Dubai’s housing market will witness further delays in its recovery path and plummet another 10 percent, as it faces a slowdown amid renewed global financial woes and European sovereign debt crisis, a Reuters poll showed on Monday.
Home prices and rents in the Gulf emirate has already plunged nearly 60 percent from its peak before the global financial crisis.
Residential property prices in Dubai will fall 70 percent from a peak in the third quarter of 2008, according to the median estimate of ten banks, investment firms and research institutions.
Although we have witnessed better volumes and slight increase in prices at few property transactions, the overall sector is still facing oversupply and lack of volumes/investor interest, which acts as a headwind against price increase,” said Harshit Oza of Beltone Financial.
All but one of the 10 respondents said the renewed global economic concerns and euro zone crisis will further delay recovery of Dubai’s property market.
The lack of confidence on Dubai real estate continues to weigh. Respondents in the poll saw no chance of a recovery this year. They gave just a 37 percent of property market recovery in 2012 and a 70 percent chance in 2013.
Prices in Dubai will plummet by another 10 percent, an average of eight respondents showed.
The findings matched those of a Reuters poll in April which showed that existing supply and additional new units would push Dubai’s house prices down by 10 percent.
Global markets were rattled in 2009 when Dubai announced a $25 billion debt restructuring of conglomerate Dubai World.
A real estate collapse followed, putting an end to an historic building spree in Dubai.
Supply woes continue
Dubai’s property market is oversupplied by about 25 percent, a median of eight respondents showed with two saying the emirate has nearly half too much supply.
Two respondent said house prices in Dubai have already reached a bottom. Seven said they expected prices to reach a trough in 2012, while others said 2013.
In percentage terms, the Dubai housing market crash is set to be more than double the size of the fall in the U.S.
A Reuters poll in September found that U.S. home prices − as measured by Standard & Poor’s/Case-Shiller 20-City Composite Home Price Index − will fall 3.8 percent for the year, before stabilizing and gaining 0.8 percent in 2012.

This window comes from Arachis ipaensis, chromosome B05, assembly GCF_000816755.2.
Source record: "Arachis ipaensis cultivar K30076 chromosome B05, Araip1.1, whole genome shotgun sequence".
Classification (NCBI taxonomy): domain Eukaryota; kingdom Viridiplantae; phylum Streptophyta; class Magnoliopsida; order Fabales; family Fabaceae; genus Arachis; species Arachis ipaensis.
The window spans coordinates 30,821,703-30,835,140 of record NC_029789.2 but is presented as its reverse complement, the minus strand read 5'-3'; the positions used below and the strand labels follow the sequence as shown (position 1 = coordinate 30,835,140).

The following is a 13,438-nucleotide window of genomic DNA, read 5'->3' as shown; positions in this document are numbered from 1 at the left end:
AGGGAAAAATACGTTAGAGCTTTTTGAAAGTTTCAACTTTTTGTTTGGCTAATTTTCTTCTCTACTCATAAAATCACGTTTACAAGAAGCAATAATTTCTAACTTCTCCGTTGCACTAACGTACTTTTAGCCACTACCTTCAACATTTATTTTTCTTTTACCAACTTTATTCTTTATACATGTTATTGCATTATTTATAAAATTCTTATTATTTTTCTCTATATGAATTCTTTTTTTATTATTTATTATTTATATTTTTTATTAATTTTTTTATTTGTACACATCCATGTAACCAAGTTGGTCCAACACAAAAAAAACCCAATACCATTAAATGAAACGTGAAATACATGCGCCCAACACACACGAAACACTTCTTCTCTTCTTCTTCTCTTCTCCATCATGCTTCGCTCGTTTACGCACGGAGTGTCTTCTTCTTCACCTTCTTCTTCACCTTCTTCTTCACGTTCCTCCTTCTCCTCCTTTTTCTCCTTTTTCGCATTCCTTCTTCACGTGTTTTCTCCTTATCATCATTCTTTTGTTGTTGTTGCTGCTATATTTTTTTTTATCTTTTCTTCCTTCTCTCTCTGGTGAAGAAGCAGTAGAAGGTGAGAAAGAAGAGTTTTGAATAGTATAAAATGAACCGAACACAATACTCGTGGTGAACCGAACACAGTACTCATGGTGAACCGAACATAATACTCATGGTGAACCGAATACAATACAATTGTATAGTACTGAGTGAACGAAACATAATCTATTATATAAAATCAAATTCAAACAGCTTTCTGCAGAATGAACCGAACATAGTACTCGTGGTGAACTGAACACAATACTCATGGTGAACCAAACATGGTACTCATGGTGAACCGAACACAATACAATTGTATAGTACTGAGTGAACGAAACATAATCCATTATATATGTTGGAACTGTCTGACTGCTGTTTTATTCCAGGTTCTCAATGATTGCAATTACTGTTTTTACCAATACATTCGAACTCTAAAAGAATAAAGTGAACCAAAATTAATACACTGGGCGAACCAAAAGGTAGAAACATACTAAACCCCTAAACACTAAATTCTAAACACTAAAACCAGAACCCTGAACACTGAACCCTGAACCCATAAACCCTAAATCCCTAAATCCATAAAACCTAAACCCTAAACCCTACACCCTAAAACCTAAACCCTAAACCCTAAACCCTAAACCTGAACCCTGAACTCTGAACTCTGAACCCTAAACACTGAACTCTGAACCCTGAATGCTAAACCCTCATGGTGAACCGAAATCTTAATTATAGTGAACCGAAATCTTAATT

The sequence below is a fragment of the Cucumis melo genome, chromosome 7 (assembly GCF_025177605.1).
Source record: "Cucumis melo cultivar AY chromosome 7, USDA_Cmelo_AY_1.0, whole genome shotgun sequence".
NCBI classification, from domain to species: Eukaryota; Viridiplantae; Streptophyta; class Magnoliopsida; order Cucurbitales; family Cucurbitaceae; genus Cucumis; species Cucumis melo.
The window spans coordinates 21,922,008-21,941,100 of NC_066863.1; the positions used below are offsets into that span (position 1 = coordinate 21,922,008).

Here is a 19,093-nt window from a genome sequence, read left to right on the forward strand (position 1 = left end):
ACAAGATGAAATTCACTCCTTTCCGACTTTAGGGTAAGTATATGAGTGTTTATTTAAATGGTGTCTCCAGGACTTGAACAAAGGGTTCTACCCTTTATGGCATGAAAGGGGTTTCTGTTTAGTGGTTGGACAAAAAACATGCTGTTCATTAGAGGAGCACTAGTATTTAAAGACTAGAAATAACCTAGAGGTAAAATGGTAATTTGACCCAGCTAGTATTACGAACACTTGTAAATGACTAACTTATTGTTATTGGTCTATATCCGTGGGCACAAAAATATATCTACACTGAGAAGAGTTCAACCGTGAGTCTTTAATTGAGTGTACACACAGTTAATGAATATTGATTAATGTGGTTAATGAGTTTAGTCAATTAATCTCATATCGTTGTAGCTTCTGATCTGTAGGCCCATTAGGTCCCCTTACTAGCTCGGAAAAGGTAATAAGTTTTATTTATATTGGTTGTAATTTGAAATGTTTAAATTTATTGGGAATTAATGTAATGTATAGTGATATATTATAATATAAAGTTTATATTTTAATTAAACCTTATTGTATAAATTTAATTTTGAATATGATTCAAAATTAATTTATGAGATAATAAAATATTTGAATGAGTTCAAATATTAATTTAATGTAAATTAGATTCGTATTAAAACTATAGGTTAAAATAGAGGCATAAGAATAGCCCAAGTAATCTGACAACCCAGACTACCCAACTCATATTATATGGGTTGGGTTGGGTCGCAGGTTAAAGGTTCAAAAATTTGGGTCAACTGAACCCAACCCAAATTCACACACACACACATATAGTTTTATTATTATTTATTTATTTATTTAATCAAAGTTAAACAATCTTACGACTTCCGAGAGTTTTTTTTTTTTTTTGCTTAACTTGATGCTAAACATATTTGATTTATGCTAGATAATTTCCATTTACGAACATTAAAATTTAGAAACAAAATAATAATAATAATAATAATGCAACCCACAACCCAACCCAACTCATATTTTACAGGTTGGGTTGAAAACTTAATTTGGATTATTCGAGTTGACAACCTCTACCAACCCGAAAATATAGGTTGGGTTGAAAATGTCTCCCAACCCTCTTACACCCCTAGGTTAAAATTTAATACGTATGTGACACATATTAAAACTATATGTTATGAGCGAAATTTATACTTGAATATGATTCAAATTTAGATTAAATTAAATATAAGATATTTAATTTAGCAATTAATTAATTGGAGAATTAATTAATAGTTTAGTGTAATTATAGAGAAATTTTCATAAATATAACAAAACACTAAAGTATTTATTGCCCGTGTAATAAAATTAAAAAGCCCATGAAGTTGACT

Oversupply in Dubai has forced developers to cancel and delay projects worth $170 billion up to August, a Citigroup report showed.
The United Arab Emirates, the second largest Arab economy, is likely to grow at 3.8 percent next year, a Reuters polled showed last month,
Analysts now estimate the overall debt burden of Dubai and its state-owned companies at around $111 billion, or 137 percent of last year’s GDP, the poll showed. This is slightly less than the June poll’s estimate of $113 billion.
Abu Dhabi follows
Abu Dhabi, the capital of the United Arab Emirates and home to most of the country’s oil had fared better during the downturn but is now facing challenges as a huge supply of high-end homes are expected to enter the market.
As many as 11,000 units will flood the Abu Dhabi market in the next quarter, a report by property consultants Jones Lang laSalle said this month.
Prices in Abu Dhabi are expected to fall another 14 percent from here, or 60 percent from their peak, the median estimate showed.
“Abu Dhabi and Dubai are not out of the woods yet,” said Patrick Rahal, manager for asset management at The First Investor bank in Doha.
“The market will continue to adjust on the short term as local banks are still averse to real estate lending and deliveries continue to increase supply. The supply-demand mismatch is still in place.”
Rental prices in Dubai will fall 8 percent in 2011 and 5 percent next year, the median forecast showed. Abu Dhabi rentals are expected to drop 14 percent this year and 10 percent in 2012.